Background: Although 5-grass pollen sublingual immunotherapy has a good safety profile in controlled clinical trials, additional safety information among pediatric patients in a real-world setting would be useful. Objective: To further document the safety of 5-grass tablet among children aged 5 to 9 years with allergic rhinoconjunctivitis (ARC). Methods: This multicenter, observational study included allergy immunotherapy-naïve 5- to 9-year-old children with grass pollen–induced ARC prescribed with 5-grass tablet daily (3-day dose escalation to 300 index of reactivity [IR]). Patients were followed up daily for safety and tolerability over the first 30 treatment days. Adverse events (AEs) and adverse drug reactions (ADRs) were analyzed descriptively. Results: Three hundred seven children (mean age, 7.1 years) were enrolled. Fifty-eight percent were confirmed as polysensitized, and 36% had mild-to-moderate asthma. Of 307 patients, 233 (76%) reported AEs, and 173/307 (56%) reported ADRs, most frequently mild application-site reactions (throat irritation, oral pruritus, oral paresthesia). Sixteen of 307 (5.2%) patients withdrew because of ADRs. In 143 of 173 (83%) patients, ADRs first occurred within 1 week of starting treatment. More than half of the ADRs lasted less than 2 days, and ADRs resolved spontaneously in 161 of 173 (93%) patients. Recurrences of ADRs were reported in 45 of 173 (26%) patients and were also mainly application-site reactions. No notable differences were found in ADRs related to whether patients had asthma at inclusion. Neither epinephrine use nor admission to intensive care unit was reported. Conclusion: The safety profile of 5-grass tablet in pediatric ARC patients aged 5 to 9 years was consistent with safety findings in older patients, most ADRs being at the application site and mild to moderate. ClinicalTrials.gov identifier: NCT02295969; EUPAS registration number: 8104.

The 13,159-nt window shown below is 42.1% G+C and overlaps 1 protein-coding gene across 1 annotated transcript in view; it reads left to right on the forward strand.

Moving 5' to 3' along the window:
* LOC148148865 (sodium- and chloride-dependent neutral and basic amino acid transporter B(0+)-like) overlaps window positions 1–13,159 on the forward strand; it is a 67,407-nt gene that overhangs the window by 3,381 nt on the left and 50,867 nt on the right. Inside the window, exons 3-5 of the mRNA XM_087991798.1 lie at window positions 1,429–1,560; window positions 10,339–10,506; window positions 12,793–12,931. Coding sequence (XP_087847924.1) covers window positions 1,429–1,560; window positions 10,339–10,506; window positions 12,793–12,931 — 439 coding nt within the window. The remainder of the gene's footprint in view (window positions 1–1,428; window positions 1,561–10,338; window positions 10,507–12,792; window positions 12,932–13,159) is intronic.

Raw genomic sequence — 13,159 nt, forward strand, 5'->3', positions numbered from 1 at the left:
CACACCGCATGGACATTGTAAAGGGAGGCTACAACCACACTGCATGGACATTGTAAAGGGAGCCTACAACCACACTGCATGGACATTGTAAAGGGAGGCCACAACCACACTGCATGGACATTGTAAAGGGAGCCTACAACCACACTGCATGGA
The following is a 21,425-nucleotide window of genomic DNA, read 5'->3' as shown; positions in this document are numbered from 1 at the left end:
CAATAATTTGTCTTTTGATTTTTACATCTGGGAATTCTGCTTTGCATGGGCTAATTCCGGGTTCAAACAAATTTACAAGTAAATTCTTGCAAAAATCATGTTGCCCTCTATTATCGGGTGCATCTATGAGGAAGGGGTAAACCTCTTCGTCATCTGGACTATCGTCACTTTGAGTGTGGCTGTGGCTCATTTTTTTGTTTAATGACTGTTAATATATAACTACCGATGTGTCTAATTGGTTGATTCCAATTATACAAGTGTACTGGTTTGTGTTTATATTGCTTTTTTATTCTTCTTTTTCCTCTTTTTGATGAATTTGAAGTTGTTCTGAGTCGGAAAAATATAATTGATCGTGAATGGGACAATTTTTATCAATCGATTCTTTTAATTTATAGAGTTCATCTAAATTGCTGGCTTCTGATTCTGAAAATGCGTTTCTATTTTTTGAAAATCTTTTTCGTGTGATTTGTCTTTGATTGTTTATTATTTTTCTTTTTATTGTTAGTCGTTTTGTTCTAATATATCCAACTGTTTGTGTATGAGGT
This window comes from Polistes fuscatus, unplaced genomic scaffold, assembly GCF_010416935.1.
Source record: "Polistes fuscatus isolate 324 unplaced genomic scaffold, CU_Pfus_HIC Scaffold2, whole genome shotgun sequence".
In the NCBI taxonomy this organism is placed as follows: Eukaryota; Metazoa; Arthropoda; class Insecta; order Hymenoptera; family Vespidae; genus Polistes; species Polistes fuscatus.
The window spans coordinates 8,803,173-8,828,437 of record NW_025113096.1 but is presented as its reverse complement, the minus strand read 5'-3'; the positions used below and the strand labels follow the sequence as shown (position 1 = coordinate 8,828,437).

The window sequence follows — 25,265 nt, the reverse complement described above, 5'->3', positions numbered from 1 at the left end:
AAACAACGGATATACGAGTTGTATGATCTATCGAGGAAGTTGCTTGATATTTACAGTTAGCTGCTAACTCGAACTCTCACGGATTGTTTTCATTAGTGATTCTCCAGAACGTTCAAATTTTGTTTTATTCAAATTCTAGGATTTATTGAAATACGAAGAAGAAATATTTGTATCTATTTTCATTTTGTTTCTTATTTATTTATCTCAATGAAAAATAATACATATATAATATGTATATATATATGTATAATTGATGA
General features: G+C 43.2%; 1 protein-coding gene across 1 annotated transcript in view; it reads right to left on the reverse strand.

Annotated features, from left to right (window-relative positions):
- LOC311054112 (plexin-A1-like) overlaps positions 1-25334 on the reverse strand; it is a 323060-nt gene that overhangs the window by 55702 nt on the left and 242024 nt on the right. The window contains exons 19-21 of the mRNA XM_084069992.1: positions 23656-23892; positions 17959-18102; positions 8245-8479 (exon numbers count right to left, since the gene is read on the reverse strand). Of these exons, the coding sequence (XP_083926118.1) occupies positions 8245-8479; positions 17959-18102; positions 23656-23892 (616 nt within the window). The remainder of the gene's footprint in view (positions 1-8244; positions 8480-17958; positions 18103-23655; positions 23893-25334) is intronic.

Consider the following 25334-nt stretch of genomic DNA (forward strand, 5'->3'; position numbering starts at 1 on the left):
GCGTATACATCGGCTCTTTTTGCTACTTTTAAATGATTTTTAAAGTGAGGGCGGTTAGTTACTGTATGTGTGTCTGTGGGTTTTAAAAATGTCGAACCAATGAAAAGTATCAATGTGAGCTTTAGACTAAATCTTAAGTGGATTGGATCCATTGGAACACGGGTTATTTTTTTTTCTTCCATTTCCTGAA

ASJC Scopus subject areas
- Immunology and Allergy
- Pulmonary and Respiratory Medicine